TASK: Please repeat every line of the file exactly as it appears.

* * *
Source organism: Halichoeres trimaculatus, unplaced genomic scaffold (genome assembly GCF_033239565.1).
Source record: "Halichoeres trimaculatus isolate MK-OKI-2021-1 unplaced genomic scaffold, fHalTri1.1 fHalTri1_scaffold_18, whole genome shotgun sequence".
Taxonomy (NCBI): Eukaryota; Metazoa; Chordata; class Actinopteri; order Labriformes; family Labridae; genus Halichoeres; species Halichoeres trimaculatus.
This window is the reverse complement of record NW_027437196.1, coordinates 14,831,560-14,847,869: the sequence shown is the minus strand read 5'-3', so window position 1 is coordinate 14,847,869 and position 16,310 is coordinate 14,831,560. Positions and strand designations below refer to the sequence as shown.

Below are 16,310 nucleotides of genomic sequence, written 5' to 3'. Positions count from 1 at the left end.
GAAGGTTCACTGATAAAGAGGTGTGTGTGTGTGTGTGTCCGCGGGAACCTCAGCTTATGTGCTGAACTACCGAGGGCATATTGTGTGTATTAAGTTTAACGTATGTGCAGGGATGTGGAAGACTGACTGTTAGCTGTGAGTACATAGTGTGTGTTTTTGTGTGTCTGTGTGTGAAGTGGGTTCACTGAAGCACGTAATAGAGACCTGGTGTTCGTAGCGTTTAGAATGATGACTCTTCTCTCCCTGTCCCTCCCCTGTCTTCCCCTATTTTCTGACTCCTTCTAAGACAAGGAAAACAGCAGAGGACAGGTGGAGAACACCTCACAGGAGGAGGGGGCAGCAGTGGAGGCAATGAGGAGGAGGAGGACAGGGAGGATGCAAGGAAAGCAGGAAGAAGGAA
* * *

Source organism: Halichoeres trimaculatus, unplaced genomic scaffold (genome assembly GCF_033239565.1).
Source record: "Halichoeres trimaculatus isolate MK-OKI-2021-1 unplaced genomic scaffold, fHalTri1.1 fHalTri1_scaffold_18, whole genome shotgun sequence".
Taxonomy (NCBI): Eukaryota; Metazoa; Chordata; class Actinopteri; order Labriformes; family Labridae; genus Halichoeres; species Halichoeres trimaculatus.
This window is the reverse complement of record NW_027437196.1, coordinates 14,831,560-14,847,869: the sequence shown is the minus strand read 5'-3', so window position 1 is coordinate 14,847,869 and position 16,310 is coordinate 14,831,560. Positions and strand designations below refer to the sequence as shown.

Below are 16,310 nucleotides of genomic sequence, written 5' to 3'. Positions count from 1 at the left end.
GAAGGTTCACTGATAAAGAGGTGTGTGTGTGTGTGTGTCCGCGGGAACCTCAGCTTATGTGCTGAACTACCGAGGGCATATTGTGTGTATTAAGTTTAACGTATGTGCAGGGATGTGGAAGACTGACTGTTAGCTGTGAGTACATAGTGTGTGTTTTTGTGTGTCTGTGTGTGAAGTGGGTTCACTGAAGCACGTAATAGAGACCTGGTGTTCGTAGCGTTTAGAATGATGACTCTTCTCTCCCTGTCCCTCCCCTGTCTTCCCCTATTTTCTGACTCCTTCTAAGACAAGGAAAACAGCAGAGGACAGGTGGAGAACACCTCACAGGAGGAGGGGGCAGCAGTGGAGGCAATGAGGAGGAGGAGGACAGGGAGGATGCAAGGAAAGCAGGAAGAAGGAA